The Myth of Correct Exposure
There's no easier way to ruin an image than to blow the exposure. But just what is "correct exposure" anyway?
Expose an image too little and it will turn out completely black or close to it. Not enough light will reach the sensor to record a viable image. Expose too much and you'll burn out enough pixels to create a useless, washed out image that approaches pure white. On the one side there's "too little" and on the other "too much." Somewhere in between these two extremes lies the correct exposure – that perhaps elusive combination of aperture and shutter speed that is "just right." Somewhat reminds me of Goldilocks and the Three Bears for some reason.
Of course you can always set your camera on auto-exposure mode and let it pick the settings. This way, the concept of "correct exposure" means whatever your camera says it means. That was easy. But you should be aware of how your camera decides what exposure it thinks is correct. Modern digital cameras are wonders of computer technology, but that still doesn't make them very smart. In the mind of your camera, "correct" exposure means "average" exposure. All camera meters since the early days have been calibrated to 18 percent medium gray. They will do their level best to give you an exposure that makes whatever you point them at render as medium. This simple rule works remarkably well, if you average out the results of enough image exposures, but quite a few specific examples prove exceptions to the rule. Glaringly white snow and dark volcanic rock are extreme examples, but I'm sure you can come up with quite a few others without much effort.
So even if your camera doesn't know what snow or dark rock is supposed to look like, you do. You know that the correct exposure for the former has to be brighter than medium and that that latter will look more realistic when rendered darker than medium. Exactly how much brighter or darker though can be a matter of opinion and intent. Do you want that dark rock to look as it does under midday sun or do you want to look more like late evening? Regardless of the time of day an image is actually shot, you can control what an image of it looks like by judicious use of over or under exposure with regard to what the camera meter tells you. In quite a few cases, the mood of an image can change significantly based on the exposure. It's up to you.
But even when you do have a vision of what you want an image to look like, it may not be possible to achieve that exposure. In photography, everything's a tradeoff. To get the depth of field you want, it's necessary to stop down the aperture. And when you do that, you have to compensate for the loss of light by leaving the shutter open longer in order to achieve the same exposure. But when you do, even a slight breeze may complicate your plans if your subject moves during the exposure. Can a blurred image ever have a correct exposure? Perhaps technically so, but it would be a hollow victory.
One could argue perhaps that the answer is to come back another day, one when the wind isn't blowing. But tomorrow it could be raining. Or your may need to be back in the office on Monday and can't come back then to try again. Wait too long and those beautiful wildflowers will no longer be blooming. Or in a different circumstance, fall eventually turns into winter and the mountain pass will close. Even discounting the factor of time and seasons, some situations are effectively once in a lifetime opportunities. That gorgeous deer fawn in the background likely will never be in that exact spot again, wind or no wind.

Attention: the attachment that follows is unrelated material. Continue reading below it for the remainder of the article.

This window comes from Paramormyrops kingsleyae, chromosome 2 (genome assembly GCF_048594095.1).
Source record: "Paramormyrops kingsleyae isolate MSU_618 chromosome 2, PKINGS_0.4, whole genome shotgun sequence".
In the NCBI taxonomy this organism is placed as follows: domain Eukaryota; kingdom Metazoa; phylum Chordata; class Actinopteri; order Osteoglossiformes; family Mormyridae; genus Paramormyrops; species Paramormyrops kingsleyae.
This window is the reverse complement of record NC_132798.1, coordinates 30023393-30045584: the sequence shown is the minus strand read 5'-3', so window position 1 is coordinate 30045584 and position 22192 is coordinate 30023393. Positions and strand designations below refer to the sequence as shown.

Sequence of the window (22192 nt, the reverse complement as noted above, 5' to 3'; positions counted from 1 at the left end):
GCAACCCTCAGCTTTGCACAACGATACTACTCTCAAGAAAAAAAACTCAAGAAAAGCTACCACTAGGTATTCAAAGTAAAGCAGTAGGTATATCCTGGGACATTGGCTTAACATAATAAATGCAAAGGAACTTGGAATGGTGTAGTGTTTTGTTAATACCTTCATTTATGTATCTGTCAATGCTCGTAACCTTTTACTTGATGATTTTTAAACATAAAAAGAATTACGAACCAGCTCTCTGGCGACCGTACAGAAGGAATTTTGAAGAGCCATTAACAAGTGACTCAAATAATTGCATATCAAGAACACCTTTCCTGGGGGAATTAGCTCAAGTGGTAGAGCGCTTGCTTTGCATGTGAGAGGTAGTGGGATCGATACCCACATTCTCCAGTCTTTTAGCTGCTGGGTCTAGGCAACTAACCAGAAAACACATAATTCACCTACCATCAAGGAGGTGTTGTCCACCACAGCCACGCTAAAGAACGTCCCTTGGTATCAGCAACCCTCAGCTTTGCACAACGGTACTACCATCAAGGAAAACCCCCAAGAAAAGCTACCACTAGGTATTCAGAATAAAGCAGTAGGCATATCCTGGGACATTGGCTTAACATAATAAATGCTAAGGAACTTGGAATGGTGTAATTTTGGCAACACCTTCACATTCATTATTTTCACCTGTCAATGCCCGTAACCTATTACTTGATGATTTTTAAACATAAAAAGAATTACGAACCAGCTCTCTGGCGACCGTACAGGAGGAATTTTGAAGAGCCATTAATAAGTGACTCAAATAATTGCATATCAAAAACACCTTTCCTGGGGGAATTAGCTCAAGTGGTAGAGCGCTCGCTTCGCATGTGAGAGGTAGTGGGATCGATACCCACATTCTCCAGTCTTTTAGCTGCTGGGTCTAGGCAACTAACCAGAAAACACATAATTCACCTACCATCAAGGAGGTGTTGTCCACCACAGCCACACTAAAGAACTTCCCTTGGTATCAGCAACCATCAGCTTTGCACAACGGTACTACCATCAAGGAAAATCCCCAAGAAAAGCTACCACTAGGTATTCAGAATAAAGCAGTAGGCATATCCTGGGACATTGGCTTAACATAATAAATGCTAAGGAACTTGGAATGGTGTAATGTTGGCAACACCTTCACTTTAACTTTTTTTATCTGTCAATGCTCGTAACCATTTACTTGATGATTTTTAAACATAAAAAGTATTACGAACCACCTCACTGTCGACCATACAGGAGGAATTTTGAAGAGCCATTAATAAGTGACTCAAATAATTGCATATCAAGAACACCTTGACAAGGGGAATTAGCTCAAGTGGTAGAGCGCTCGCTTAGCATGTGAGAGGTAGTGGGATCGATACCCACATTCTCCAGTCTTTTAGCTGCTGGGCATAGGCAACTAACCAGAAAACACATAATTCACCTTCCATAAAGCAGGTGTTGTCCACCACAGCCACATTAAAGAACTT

Often in outdoor photography the brightness range within a scene extends so much that it's simply not possible to render everything as you want. If you want to hold detail in the sky you have to accept forcing more of the foreground into shadow that you'd prefer. What "correct exposure" is for one part of a scene may not be correct (or usable) for other parts. There are tools such as graduated neutral density filters that can help you deal with this in the field, or you can combine multiple exposures later digitally, but either option means accepting that no one exposure is indeed "correct."
Everything's a tradeoff. Do you want the exposure, or the depth of field? You might just miss the shot entirely if you insist on both. This is the reality of things whether you wait and try again tomorrow or whether you go for it right now and let the wind and the wildlife determine your fate.
The only real answer to this whole issue then is "it depends." It depends on what you want the image to look like. Indeed, if you really want an image that looks like a solid black rectangle then by all means underexpose as much as possible. If this is what you want, then the "correct" exposure will be very different from what it would take to render the objects in front of your camera as recognizable subjects. Heck, just leave the lens cap on and you'll get what you want regardless of the aperture and shutter speed your camera is set to. This same line of reasoning extends to someone who wants a pure white image. This kind of shot is easy. But in most cases, the shot you'll likely be after is something more nuanced, and it will require a more carefully selected combination of aperture and shutter speed. And selecting these values often means factoring in far more than just the exposure. As I say, everything is a tradeoff.
So this whole idea of a "correct" exposure is far more than what it may seem upon casual glance. The idea that there's truly one exposure that is correct for an image is a myth. It depends on what you want, and what you can get away with.
So which of these is the "Correct" exposure?
Which one looks the way the scene looked to my eye as the sun started to rise that day? Only I know for sure.